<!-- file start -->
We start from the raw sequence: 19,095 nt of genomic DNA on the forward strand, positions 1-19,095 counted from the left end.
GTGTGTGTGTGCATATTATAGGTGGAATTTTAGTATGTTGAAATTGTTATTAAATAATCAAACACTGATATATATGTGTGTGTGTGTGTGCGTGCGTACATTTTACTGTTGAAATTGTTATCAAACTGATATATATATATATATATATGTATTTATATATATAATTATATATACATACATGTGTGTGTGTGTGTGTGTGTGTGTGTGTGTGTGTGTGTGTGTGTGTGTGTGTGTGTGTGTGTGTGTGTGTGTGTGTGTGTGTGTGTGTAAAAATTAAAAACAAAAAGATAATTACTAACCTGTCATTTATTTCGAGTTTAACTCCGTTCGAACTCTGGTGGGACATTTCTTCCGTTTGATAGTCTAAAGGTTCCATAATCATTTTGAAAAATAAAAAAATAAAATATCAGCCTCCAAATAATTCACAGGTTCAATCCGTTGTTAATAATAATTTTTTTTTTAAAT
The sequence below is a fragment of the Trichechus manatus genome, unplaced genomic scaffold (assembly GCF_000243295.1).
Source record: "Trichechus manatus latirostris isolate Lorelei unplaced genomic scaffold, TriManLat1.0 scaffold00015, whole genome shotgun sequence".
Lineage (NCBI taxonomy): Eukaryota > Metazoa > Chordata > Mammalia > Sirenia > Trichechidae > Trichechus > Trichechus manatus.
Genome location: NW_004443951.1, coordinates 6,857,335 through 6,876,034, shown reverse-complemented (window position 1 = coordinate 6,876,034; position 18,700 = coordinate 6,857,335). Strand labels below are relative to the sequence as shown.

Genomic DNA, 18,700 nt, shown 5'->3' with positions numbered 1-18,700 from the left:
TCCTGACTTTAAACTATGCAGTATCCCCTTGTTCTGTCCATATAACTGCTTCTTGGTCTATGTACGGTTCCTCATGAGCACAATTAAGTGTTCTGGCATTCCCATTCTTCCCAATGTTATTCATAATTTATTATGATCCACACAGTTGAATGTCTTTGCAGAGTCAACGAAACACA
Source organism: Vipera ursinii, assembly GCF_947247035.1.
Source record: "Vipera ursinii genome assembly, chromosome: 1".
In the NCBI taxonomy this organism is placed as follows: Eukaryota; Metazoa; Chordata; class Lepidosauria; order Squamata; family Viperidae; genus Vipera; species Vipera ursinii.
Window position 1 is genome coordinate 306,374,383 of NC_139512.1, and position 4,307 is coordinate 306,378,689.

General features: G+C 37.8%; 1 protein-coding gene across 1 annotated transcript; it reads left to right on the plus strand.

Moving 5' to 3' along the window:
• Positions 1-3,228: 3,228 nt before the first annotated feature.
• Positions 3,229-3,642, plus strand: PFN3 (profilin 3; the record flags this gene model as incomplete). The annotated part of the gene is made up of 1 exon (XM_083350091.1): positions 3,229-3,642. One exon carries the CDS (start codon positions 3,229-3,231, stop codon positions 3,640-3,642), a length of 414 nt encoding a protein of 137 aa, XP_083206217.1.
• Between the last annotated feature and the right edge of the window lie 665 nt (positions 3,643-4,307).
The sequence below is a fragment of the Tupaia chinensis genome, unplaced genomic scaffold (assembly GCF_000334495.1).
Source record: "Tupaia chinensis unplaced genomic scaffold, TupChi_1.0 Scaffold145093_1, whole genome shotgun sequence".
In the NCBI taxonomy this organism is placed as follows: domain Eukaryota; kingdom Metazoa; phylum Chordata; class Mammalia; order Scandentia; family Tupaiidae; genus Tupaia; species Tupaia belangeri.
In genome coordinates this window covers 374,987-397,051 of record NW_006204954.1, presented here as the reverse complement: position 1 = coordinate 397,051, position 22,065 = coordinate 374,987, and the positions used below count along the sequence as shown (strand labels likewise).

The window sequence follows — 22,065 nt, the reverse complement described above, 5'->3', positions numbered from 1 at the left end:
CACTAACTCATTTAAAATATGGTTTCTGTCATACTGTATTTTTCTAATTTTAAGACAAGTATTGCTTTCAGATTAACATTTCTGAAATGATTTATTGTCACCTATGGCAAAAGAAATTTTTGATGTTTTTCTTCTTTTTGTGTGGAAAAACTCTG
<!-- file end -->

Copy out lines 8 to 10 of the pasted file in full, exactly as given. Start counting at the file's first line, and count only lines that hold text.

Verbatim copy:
TCCTGACTTTAAACTATGCAGTATCCCCTTGTTCTGTCCATATAACTGCTTCTTGGTCTATGTACGGTTCCTCATGAGCACAATTAAGTGTTCTGGCATTCCCATTCTTCCCAATGTTATTCATAATTTATTATGATCCACACAGTTGAATGTCTTTGCAGAGTCAACGAAACACA
Source organism: Vipera ursinii, assembly GCF_947247035.1.
Source record: "Vipera ursinii genome assembly, chromosome: 1".